With a World Cup approaching, expect much talk of growing the game and new commercial opportunities. Potential showpiece events such as the winners of Super Rugby and the European Champions Cup meeting or World XV against a major Test side are highly marketable. However of greater concern for players may be the number of games they already play, as well as the increase in injuries and forced retirements.
The creation of a global season and enforcing compulsory rest periods are two ideas that have been put forward in recent years, in the interests of player welfare. There is an element of outcome bias when it comes to giving players a break that will need to be overcome, if those ideas are to be fully accepted though. After this year’s Six Nations tournament, Harlequins‘ director of rugby Conor O’Shea opted to rest England players Chris Robshaw, Danny Care and Mike Brown for a Aviva Premiership match against Saracens.
That decision was criticised in the wake of their 39-17 loss. In contrast, when Northampton Saints lost consecutive league games in March, there were suggestions afterwards that they shouldn’t have brought back their internationals so soon. In both cases, the match result was used afterwards to judge whether the decision to rest players was correct or not.
Along similar lines, the call by Quins to replace Robshaw as captain with Joe Marler this season was questioned. However, any steps to avoid physical or mental burn-out should surely be praised, especially when the former’s workload is considered. Below is a list of the England starting forwards picked by Stuart Lancaster, ranked in order of how many total club and international minutes they have played from the 2011-12 season up until the 7 December 2014.
(These rugby statistics on minutes sourced from itsrugby.co.uk)
Robshaw tops the list and has played roughly the equivalent of 35 matches more than an average England starting forward in this period. The England skipper featured in all 320 minutes of the autumn Tests and in fact has played the full 80 minutes in each of his 31 Tests since February 2012.
In terms of his Test contribution – he averages a pass every 11 minutes, a run every nine minutes and a tackle every six minutes. In those 31 Tests he is responsible for 9% of England’s total carries and 11% of their tackles. Given he is involved so heavily, the error count is remarkably low with a penalty conceded every 131 minutes and a turnover conceded every 165 minutes.
Having suffered a run of injuries at the start of his career – broken leg, broken foot (twice), ruptured anterior cruciate ligament – Robshaw has since played through seven consecutive full seasons. A shoulder injury sustained against Leinster will rule him out for around a month, but it might be that rest was required anyway.
Injuries are the main factor for some of the lower numbers on that forwards list and help explain why Joe Marler has played an amount of minutes comparable to 57 full matches more than Alex Corbisiero in this period or Tom Wood, 44 more than Tom Croft.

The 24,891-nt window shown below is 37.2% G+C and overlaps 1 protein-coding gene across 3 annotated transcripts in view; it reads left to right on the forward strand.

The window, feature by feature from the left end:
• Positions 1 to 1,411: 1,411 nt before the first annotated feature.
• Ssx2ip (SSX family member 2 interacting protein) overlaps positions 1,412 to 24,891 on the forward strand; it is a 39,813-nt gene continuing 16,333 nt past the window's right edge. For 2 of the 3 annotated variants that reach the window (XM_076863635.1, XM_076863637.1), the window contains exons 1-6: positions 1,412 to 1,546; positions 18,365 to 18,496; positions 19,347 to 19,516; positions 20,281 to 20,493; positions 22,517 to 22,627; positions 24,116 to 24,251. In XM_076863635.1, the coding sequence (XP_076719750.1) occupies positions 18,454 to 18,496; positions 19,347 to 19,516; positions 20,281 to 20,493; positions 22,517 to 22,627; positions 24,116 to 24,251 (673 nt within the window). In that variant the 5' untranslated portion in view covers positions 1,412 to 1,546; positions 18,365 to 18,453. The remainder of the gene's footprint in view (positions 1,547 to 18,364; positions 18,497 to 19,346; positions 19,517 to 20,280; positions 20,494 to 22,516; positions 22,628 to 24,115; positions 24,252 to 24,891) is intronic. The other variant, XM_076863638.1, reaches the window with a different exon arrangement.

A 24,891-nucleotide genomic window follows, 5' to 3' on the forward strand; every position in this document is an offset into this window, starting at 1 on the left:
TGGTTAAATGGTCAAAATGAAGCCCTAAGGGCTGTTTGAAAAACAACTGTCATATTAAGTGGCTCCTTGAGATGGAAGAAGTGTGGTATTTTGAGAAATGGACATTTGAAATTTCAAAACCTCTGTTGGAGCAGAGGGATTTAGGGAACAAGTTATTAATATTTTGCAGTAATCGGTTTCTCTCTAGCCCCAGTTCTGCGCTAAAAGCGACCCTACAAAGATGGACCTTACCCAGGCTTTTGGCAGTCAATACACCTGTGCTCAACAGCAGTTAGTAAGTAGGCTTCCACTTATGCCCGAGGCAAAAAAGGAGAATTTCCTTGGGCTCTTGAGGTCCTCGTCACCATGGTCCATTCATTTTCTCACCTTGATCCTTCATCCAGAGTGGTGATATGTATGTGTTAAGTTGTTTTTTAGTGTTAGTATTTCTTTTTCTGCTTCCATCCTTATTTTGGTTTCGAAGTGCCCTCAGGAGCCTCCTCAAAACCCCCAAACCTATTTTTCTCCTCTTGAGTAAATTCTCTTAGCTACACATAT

Whether a club operates a rotation policy, the strength of their bench and opposition, position in the league may all influence how much a player is used. As an example, over the previous two seasons when Dan Cole has started a match for Leicester Tigers – he has stayed on the field for an average of 75 minutes whereas at Bath, David Wilson’s average is 55 minutes. James Johnston averages 55 minutes a start since joining Saracens, but it was 70 minutes at his previous club, Harlequins.
England will face Wales in Pool A of the World Cup next year. Below is a workload comparison of two possible teams, again going back to the 2011-12 season.
On average, those English players have played the equivalent of 15 club matches more than their Welsh peers, but 7 fewer Tests. The difference in Test selection consistency and ‘extra’ matches in the 2011 World Cup and 2013 British and Irish Lions Tour are reasons for that difference in International minutes played. It is also true that for a number of Welsh players on that list, the balance between club and Test minutes is almost equal in this period. Robshaw has played more domestic minutes than Dan Lydiate and Sam Warburton combined and Mike Brown over twice as many as Leigh Halfpenny.
In an interview with BBC Radio 5 live in October, new Rugby Players’ Association Chairman Christian Day said: “I would certainly say we are testing the limits on what is attainable.” Day played in 32 matches last season, the maximum number that was recommended for elite players in the 2007 Agreement between Rugby Football Union and Premier Rugby Ltd.
In New Zealand, senior All Blacks will miss the opening round of the next Super Rugby season and will then have their workload carefully managed throughout the campaign. It was already known that New Zealand would name a more experienced squad than the hosts in 2015 but it could well be a fresher one, too.
Initiatives like that are harder to implement in England without central contracts, but when discussions concerning the International schedule begin in 2019, perhaps a policy of ‘less is more’ would be advisable.